Horizontal Scalability in Your Software: The What, Why, and How

If you find yourself with scaling issues or bottlenecks in your application, take a moment to congratulate yourself! That means you have enough customers to experience some growing pains.

Now, once you’ve finished celebrating, you’ll want to figure out how you can scale your application so it can continue to grow. In this post, we’ll cover horizontal scalability, why you may want to consider it for your application, and how you can prepare your application.

First, let’s look at what horizontal scaling application means.

horizontal scalability shown by hoizontal arrow across circle

The What

In the world of software, scaling involves increasing the available resources for an application. We typically do this to get around a resource bottleneck. And when we talk about resources around scalability, we refer to CPU, memory, network I/O, and disk I/O. All of these can create bottlenecks for your application that result in degraded performance.

To remove or mitigate the bottleneck, we can scale our applications either vertically (scale up) or horizontally (scale out). For vertical scaling, we increase the resources on one instance, VM, or server. Alternatively, with horizontal scaling, we increase the number of containers, VMs, or servers for our application, multiplying the instances available.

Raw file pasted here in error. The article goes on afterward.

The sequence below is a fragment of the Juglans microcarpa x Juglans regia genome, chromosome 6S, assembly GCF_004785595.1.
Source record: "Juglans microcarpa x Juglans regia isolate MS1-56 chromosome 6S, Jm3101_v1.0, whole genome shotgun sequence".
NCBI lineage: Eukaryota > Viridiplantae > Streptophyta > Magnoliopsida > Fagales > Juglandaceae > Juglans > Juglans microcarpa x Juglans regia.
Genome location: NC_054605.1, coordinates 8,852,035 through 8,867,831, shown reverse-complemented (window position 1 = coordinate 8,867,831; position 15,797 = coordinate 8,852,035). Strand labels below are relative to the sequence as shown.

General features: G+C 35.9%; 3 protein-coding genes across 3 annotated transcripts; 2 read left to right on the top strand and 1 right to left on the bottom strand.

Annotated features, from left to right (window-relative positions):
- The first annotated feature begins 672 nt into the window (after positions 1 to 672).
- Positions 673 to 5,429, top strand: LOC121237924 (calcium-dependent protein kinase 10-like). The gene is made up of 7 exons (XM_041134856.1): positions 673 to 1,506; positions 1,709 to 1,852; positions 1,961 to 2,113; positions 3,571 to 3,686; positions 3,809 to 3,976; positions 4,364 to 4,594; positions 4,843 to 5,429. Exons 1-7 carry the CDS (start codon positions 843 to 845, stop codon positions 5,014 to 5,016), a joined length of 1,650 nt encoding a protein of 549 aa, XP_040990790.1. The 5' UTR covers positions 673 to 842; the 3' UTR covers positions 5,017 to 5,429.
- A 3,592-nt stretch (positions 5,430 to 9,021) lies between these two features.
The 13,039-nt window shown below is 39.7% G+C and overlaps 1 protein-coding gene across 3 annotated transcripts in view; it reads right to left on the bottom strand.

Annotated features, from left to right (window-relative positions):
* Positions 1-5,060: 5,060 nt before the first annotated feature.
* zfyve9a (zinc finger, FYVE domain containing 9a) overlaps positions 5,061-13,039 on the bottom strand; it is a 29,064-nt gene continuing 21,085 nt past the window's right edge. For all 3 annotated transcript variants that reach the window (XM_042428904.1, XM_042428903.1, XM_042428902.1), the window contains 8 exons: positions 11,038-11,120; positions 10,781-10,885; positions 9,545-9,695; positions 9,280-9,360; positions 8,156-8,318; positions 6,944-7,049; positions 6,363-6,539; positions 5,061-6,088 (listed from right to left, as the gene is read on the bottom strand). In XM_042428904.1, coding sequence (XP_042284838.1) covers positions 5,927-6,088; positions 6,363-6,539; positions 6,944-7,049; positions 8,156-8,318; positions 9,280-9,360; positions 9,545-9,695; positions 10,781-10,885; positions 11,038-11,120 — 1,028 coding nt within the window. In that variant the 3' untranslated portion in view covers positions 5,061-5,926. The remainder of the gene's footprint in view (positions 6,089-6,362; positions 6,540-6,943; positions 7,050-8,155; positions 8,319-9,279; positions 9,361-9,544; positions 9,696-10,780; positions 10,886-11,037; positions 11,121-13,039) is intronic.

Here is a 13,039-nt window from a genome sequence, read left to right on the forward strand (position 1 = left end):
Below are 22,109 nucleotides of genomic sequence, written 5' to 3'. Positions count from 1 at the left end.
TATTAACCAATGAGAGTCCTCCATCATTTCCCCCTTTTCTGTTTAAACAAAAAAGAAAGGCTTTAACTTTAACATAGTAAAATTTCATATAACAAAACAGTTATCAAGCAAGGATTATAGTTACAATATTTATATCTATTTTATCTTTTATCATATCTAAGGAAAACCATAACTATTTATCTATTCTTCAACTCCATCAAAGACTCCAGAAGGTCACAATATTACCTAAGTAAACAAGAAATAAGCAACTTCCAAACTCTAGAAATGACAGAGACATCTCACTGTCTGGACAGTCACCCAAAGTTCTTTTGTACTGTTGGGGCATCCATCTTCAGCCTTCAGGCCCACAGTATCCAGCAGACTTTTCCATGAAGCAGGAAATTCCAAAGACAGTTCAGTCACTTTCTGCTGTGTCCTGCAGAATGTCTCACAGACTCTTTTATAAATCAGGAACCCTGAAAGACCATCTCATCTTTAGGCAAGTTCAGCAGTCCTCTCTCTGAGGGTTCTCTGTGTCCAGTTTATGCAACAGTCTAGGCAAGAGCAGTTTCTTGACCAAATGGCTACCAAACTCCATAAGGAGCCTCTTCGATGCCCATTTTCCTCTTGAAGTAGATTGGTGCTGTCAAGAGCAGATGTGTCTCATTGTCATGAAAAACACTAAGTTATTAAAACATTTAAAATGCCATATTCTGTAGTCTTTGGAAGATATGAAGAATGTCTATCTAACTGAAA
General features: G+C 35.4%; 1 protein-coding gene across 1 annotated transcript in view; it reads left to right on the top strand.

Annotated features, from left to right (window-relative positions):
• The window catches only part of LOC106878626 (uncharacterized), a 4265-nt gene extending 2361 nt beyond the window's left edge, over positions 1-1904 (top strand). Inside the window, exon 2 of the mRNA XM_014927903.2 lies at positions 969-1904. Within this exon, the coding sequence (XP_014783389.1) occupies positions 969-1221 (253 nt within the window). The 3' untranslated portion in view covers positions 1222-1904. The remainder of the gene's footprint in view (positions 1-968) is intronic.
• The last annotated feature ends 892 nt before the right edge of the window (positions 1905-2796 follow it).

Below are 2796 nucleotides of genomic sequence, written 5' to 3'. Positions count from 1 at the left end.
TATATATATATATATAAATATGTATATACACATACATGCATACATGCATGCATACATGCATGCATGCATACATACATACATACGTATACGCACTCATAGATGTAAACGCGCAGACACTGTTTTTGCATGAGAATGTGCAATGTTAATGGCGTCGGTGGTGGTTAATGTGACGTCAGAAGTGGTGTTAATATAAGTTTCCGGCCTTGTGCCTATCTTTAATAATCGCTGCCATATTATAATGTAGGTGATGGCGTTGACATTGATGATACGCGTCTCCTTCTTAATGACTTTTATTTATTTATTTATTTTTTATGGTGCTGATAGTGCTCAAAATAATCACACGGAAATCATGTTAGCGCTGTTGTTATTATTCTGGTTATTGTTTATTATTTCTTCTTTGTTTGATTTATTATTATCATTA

If you want a different way to picture horizontal and vertical scaling, consider if you’d rather face 100 duck-sized horses or one horse-sized duck. The one horse-sized duck has scaled vertically, increasing its size to deal with whatever it may face alone. On the other hand, one hundred duck-sized horses have scaled horizontally. They don’t need to be individually strong or powerful as they work together in cooperation.

And depending on your application needs, you should consider what’s best. Typically this involves a bit of both horizontal and vertical scaling.

Let’s look at both of these a little bit more.

Vertical Scaling

First, with vertical scalability, we increase the number of resources available to our server, VM, or container. For example, if your application container starts with one gig of memory, we can scale vertically by increasing that to two or four gigs. Or if we run low on CPUs, we can increase our two cores to four cores.

Vertical scaling provides benefits when processes in your application take up a lot of resources. If you have something that requires a lot of CPUs or memory to run, vertical scaling will provide the power you need. If you have a legacy app that does some heavy lifting in terms of CPU and memory, scaling your application vertically may be your only option, as some applications weren’t designed to be scaled horizontally.

Unfortunately, typically we end up having to restart or bounce the server or VM to add the additional capacity. That may not be desirable for your customers, especially if you’re already running low on resources. Restarting at that time may cause a lot of issues for the end users.